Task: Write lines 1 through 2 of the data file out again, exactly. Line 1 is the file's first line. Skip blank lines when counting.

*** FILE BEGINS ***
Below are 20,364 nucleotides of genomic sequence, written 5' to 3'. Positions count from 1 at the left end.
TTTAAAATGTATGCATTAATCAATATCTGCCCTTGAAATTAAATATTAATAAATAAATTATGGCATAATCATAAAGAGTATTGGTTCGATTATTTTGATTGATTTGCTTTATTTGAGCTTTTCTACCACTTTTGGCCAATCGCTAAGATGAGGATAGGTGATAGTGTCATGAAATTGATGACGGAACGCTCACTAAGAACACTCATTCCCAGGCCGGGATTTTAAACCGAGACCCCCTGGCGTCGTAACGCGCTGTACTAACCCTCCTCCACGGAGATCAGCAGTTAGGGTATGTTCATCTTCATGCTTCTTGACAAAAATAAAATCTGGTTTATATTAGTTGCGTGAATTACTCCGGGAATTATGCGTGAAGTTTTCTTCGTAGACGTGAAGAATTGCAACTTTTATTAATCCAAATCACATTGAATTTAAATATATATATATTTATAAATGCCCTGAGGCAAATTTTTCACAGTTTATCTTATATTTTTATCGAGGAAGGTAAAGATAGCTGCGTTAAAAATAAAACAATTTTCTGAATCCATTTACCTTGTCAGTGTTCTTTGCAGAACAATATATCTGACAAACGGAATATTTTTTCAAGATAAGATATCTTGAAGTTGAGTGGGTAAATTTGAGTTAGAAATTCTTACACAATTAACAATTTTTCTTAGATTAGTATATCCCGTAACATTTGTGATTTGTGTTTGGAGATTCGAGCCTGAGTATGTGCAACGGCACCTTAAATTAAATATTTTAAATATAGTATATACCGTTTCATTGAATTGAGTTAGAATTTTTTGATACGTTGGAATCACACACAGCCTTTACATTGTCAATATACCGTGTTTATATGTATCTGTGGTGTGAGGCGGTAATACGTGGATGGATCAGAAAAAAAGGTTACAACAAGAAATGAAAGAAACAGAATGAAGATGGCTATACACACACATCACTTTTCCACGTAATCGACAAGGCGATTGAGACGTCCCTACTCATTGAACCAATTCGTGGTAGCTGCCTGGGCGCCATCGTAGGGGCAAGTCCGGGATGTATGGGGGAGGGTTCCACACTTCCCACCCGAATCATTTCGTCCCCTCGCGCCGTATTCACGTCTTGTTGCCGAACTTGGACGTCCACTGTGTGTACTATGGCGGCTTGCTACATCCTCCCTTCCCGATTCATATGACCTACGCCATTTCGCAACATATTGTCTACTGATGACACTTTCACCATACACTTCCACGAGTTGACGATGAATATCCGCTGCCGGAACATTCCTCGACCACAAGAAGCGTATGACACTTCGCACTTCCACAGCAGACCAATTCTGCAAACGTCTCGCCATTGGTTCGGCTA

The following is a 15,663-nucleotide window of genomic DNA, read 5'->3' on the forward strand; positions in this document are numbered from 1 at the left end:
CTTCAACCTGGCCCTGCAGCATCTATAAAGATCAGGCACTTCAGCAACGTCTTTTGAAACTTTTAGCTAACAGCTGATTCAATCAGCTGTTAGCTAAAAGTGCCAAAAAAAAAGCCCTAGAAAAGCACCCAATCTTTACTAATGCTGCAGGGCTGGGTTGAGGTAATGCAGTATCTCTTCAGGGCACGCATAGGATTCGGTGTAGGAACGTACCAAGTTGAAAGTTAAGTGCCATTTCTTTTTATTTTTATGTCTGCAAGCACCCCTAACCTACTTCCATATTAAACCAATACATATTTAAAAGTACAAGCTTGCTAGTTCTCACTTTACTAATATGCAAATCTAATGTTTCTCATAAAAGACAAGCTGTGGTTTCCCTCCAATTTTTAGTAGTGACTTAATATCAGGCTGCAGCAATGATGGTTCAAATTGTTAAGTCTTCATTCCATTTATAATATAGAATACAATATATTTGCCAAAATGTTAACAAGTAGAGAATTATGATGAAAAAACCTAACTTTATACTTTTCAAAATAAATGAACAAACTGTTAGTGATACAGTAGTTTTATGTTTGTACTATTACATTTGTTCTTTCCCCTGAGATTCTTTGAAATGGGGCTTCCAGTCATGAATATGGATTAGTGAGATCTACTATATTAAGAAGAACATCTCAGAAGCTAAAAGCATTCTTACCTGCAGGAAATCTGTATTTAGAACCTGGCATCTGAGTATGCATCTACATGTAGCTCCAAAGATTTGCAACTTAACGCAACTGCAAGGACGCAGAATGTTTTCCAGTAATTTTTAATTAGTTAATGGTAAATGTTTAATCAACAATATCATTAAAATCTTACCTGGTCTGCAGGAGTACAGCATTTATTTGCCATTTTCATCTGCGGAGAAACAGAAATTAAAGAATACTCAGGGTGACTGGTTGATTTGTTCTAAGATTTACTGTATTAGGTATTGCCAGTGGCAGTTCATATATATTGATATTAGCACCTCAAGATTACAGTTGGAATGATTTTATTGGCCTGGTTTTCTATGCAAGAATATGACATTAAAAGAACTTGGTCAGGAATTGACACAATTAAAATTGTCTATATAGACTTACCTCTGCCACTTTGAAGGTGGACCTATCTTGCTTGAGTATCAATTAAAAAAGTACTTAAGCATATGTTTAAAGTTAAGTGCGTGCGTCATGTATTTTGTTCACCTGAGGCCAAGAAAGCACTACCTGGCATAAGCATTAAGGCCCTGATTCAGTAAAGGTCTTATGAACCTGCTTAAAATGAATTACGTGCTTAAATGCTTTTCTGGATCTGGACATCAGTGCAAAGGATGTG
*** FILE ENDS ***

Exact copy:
Below are 20,364 nucleotides of genomic sequence, written 5' to 3'. Positions count from 1 at the left end.
TTTAAAATGTATGCATTAATCAATATCTGCCCTTGAAATTAAATATTAATAAATAAATTATGGCATAATCATAAAGAGTATTGGTTCGATTATTTTGATTGATTTGCTTTATTTGAGCTTTTCTACCACTTTTGGCCAATCGCTAAGATGAGGATAGGTGATAGTGTCATGAAATTGATGACGGAACGCTCACTAAGAACACTCATTCCCAGGCCGGGATTTTAAACCGAGACCCCCTGGCGTCGTAACGCGCTGTACTAACCCTCCTCCACGGAGATCAGCAGTTAGGGTATGTTCATCTTCATGCTTCTTGACAAAAATAAAATCTGGTTTATATTAGTTGCGTGAATTACTCCGGGAATTATGCGTGAAGTTTTCTTCGTAGACGTGAAGAATTGCAACTTTTATTAATCCAAATCACATTGAATTTAAATATATATATATTTATAAATGCCCTGAGGCAAATTTTTCACAGTTTATCTTATATTTTTATCGAGGAAGGTAAAGATAGCTGCGTTAAAAATAAAACAATTTTCTGAATCCATTTACCTTGTCAGTGTTCTTTGCAGAACAATATATCTGACAAACGGAATATTTTTTCAAGATAAGATATCTTGAAGTTGAGTGGGTAAATTTGAGTTAGAAATTCTTACACAATTAACAATTTTTCTTAGATTAGTATATCCCGTAACATTTGTGATTTGTGTTTGGAGATTCGAGCCTGAGTATGTGCAACGGCACCTTAAATTAAATATTTTAAATATAGTATATACCGTTTCATTGAATTGAGTTAGAATTTTTTGATACGTTGGAATCACACACAGCCTTTACATTGTCAATATACCGTGTTTATATGTATCTGTGGTGTGAGGCGGTAATACGTGGATGGATCAGAAAAAAAGGTTACAACAAGAAATGAAAGAAACAGAATGAAGATGGCTATACACACACATCACTTTTCCACGTAATCGACAAGGCGATTGAGACGTCCCTACTCATTGAACCAATTCGTGGTAGCTGCCTGGGCGCCATCGTAGGGGCAAGTCCGGGATGTATGGGGGAGGGTTCCACACTTCCCACCCGAATCATTTCGTCCCCTCGCGCCGTATTCACGTCTTGTTGCCGAACTTGGACGTCCACTGTGTGTACTATGGCGGCTTGCTACATCCTCCCTTCCCGATTCATATGACCTACGCCATTTCGCAACATATTGTCTACTGATGACACTTTCACCATACACTTCCACGAGTTGACGATGAATATCCGCTGCCGGAACATTCCTCGACCACAAGAAGCGTATGACACTTCGCACTTCCACAGCAGACCAATTCTGCAAACGTCTCGCCATTGGTTCGGCTA